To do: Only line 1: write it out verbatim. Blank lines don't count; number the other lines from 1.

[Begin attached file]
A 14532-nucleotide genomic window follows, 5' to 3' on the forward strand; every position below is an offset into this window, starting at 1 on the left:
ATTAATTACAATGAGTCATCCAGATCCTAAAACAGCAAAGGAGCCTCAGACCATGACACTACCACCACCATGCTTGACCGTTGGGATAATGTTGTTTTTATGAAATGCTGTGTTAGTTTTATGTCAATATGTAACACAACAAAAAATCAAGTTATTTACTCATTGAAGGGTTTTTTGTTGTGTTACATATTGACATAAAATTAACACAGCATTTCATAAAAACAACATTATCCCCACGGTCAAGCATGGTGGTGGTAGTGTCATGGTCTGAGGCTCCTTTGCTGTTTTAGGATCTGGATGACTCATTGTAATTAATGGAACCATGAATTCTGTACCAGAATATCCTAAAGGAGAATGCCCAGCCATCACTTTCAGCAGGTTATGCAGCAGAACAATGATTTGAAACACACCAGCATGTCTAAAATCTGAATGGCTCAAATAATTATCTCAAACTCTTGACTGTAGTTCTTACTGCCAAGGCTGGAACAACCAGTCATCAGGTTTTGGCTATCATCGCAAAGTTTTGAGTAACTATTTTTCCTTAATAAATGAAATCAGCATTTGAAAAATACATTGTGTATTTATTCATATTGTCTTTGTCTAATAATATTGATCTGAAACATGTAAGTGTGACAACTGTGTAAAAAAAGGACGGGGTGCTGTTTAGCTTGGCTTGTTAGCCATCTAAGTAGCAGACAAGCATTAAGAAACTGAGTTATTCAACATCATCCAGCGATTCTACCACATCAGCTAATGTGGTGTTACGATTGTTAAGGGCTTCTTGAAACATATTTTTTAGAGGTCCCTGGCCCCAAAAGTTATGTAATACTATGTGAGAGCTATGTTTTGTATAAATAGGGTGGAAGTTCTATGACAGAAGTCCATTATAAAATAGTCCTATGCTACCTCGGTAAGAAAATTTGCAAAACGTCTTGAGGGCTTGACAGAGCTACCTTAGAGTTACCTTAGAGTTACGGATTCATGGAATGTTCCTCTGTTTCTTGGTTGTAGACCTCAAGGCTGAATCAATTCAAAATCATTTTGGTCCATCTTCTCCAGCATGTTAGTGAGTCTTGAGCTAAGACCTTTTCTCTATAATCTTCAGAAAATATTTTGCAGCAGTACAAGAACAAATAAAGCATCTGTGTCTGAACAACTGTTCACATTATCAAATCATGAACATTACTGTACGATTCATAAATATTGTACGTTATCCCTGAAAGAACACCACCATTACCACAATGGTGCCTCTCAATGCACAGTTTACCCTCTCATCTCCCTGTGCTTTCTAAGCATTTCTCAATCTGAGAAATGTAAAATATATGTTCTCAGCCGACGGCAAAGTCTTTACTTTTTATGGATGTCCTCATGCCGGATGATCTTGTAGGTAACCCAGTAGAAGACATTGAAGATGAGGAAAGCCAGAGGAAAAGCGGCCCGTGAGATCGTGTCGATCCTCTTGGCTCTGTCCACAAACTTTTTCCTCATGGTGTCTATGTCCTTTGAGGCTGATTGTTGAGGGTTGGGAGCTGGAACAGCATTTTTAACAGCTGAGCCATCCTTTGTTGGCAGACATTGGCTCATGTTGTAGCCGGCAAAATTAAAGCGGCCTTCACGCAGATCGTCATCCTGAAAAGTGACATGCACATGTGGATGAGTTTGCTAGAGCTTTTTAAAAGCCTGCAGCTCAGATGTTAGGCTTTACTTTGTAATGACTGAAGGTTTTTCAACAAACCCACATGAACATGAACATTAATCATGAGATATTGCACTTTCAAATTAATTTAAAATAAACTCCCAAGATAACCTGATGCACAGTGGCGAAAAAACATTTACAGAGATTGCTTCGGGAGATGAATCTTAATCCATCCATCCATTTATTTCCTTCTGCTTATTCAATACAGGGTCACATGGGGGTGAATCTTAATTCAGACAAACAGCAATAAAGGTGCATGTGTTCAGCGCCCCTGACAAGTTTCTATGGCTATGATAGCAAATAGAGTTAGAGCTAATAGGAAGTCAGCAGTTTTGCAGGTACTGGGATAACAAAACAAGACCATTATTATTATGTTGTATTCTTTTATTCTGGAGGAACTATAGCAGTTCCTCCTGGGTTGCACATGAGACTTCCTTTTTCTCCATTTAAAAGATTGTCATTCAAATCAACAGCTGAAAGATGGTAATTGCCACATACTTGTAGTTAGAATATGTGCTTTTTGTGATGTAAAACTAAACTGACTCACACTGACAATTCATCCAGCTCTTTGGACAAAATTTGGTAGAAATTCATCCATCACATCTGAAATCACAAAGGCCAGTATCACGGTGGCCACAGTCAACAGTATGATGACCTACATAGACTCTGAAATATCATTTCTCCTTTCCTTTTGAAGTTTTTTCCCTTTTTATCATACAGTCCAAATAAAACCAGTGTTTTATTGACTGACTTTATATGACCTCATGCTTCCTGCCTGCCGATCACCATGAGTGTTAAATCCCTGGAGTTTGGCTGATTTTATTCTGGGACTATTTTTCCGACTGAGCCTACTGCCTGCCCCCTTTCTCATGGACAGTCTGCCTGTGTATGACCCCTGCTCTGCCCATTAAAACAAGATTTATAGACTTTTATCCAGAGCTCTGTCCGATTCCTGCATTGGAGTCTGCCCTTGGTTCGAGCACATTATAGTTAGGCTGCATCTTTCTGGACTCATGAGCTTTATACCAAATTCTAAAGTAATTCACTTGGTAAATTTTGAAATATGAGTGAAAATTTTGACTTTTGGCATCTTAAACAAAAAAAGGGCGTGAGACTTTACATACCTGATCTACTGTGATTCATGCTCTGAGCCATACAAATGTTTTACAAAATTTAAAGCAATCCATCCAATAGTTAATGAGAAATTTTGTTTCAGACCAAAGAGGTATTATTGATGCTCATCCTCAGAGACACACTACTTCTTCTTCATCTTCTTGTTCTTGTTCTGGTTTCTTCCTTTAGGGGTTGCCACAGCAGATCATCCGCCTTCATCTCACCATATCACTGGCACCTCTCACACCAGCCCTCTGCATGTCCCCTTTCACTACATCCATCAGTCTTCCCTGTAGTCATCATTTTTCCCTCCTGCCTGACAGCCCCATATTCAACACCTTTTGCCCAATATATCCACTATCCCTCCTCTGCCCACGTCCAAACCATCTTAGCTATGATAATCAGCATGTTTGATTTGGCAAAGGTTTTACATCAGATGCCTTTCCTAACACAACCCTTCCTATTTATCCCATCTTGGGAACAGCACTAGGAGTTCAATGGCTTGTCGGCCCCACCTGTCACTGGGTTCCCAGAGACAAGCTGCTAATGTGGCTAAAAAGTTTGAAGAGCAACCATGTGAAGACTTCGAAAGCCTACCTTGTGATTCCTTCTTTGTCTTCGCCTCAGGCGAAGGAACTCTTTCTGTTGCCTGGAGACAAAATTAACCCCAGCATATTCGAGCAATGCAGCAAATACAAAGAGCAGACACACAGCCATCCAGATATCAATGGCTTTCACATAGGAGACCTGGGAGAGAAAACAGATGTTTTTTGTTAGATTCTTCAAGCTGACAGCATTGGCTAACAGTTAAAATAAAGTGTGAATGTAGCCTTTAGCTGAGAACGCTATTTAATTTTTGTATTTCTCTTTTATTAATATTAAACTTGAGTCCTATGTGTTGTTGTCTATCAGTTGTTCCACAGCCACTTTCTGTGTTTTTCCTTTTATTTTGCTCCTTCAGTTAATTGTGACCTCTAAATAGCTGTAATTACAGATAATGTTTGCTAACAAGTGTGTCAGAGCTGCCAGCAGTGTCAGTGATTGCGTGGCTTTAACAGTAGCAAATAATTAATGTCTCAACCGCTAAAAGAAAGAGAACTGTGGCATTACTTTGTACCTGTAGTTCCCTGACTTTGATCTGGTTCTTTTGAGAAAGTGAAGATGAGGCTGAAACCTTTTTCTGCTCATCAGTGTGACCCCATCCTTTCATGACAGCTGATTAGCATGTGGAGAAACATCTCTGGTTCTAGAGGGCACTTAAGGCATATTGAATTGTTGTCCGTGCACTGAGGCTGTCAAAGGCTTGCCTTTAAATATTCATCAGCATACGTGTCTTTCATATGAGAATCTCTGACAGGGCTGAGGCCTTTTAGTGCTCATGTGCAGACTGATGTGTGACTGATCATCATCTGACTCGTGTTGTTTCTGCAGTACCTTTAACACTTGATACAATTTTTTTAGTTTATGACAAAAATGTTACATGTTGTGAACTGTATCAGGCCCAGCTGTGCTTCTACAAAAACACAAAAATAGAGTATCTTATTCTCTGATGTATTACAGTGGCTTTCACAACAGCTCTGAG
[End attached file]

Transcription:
A 14532-nucleotide genomic window follows, 5' to 3' on the forward strand; every position below is an offset into this window, starting at 1 on the left: